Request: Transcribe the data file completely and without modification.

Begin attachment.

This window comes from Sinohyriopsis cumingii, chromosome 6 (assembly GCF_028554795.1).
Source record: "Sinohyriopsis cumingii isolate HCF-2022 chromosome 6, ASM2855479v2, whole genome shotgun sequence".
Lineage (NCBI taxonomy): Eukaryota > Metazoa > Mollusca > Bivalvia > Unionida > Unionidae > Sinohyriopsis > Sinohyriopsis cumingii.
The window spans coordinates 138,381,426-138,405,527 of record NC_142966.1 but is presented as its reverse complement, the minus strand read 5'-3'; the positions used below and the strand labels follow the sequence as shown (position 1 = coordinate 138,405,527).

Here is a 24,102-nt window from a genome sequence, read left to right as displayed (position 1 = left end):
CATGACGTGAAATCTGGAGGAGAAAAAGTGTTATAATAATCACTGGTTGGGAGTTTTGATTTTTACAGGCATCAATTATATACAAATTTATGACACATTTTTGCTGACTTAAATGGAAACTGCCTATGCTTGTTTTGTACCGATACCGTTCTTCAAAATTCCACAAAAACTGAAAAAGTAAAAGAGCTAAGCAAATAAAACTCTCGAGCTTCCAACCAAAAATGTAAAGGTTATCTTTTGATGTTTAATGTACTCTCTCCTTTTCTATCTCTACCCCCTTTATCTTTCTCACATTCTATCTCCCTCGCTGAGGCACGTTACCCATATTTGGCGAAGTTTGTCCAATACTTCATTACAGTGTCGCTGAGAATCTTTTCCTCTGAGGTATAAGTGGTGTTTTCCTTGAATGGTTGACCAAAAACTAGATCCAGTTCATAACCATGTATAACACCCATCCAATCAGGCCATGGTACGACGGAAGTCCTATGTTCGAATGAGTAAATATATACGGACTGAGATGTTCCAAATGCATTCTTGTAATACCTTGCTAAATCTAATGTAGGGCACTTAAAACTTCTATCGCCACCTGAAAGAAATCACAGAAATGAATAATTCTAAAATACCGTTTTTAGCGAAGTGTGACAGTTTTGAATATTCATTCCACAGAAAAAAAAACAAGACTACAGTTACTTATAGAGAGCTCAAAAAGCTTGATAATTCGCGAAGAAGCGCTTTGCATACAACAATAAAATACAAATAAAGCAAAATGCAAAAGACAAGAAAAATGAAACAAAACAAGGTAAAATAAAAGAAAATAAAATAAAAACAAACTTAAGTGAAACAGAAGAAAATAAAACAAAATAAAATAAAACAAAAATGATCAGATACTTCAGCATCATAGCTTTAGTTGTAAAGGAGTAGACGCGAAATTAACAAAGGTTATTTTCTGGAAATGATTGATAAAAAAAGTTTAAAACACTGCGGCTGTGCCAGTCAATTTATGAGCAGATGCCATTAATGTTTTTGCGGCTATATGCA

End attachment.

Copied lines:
This window comes from Sinohyriopsis cumingii, chromosome 6 (assembly GCF_028554795.1).
Source record: "Sinohyriopsis cumingii isolate HCF-2022 chromosome 6, ASM2855479v2, whole genome shotgun sequence".
Lineage (NCBI taxonomy): Eukaryota > Metazoa > Mollusca > Bivalvia > Unionida > Unionidae > Sinohyriopsis > Sinohyriopsis cumingii.
The window spans coordinates 138,381,426-138,405,527 of record NC_142966.1 but is presented as its reverse complement, the minus strand read 5'-3'; the positions used below and the strand labels follow the sequence as shown (position 1 = coordinate 138,405,527).

Here is a 24,102-nt window from a genome sequence, read left to right as displayed (position 1 = left end):
CATGACGTGAAATCTGGAGGAGAAAAAGTGTTATAATAATCACTGGTTGGGAGTTTTGATTTTTACAGGCATCAATTATATACAAATTTATGACACATTTTTGCTGACTTAAATGGAAACTGCCTATGCTTGTTTTGTACCGATACCGTTCTTCAAAATTCCACAAAAACTGAAAAAGTAAAAGAGCTAAGCAAATAAAACTCTCGAGCTTCCAACCAAAAATGTAAAGGTTATCTTTTGATGTTTAATGTACTCTCTCCTTTTCTATCTCTACCCCCTTTATCTTTCTCACATTCTATCTCCCTCGCTGAGGCACGTTACCCATATTTGGCGAAGTTTGTCCAATACTTCATTACAGTGTCGCTGAGAATCTTTTCCTCTGAGGTATAAGTGGTGTTTTCCTTGAATGGTTGACCAAAAACTAGATCCAGTTCATAACCATGTATAACACCCATCCAATCAGGCCATGGTACGACGGAAGTCCTATGTTCGAATGAGTAAATATATACGGACTGAGATGTTCCAAATGCATTCTTGTAATACCTTGCTAAATCTAATGTAGGGCACTTAAAACTTCTATCGCCACCTGAAAGAAATCACAGAAATGAATAATTCTAAAATACCGTTTTTAGCGAAGTGTGACAGTTTTGAATATTCATTCCACAGAAAAAAAAACAAGACTACAGTTACTTATAGAGAGCTCAAAAAGCTTGATAATTCGCGAAGAAGCGCTTTGCATACAACAATAAAATACAAATAAAGCAAAATGCAAAAGACAAGAAAAATGAAACAAAACAAGGTAAAATAAAAGAAAATAAAATAAAAACAAACTTAAGTGAAACAGAAGAAAATAAAACAAAATAAAATAAAACAAAAATGATCAGATACTTCAGCATCATAGCTTTAGTTGTAAAGGAGTAGACGCGAAATTAACAAAGGTTATTTTCTGGAAATGATTGATAAAAAAAGTTTAAAACACTGCGGCTGTGCCAGTCAATTTATGAGCAGATGCCATTAATGTTTTTGCGGCTATATGCA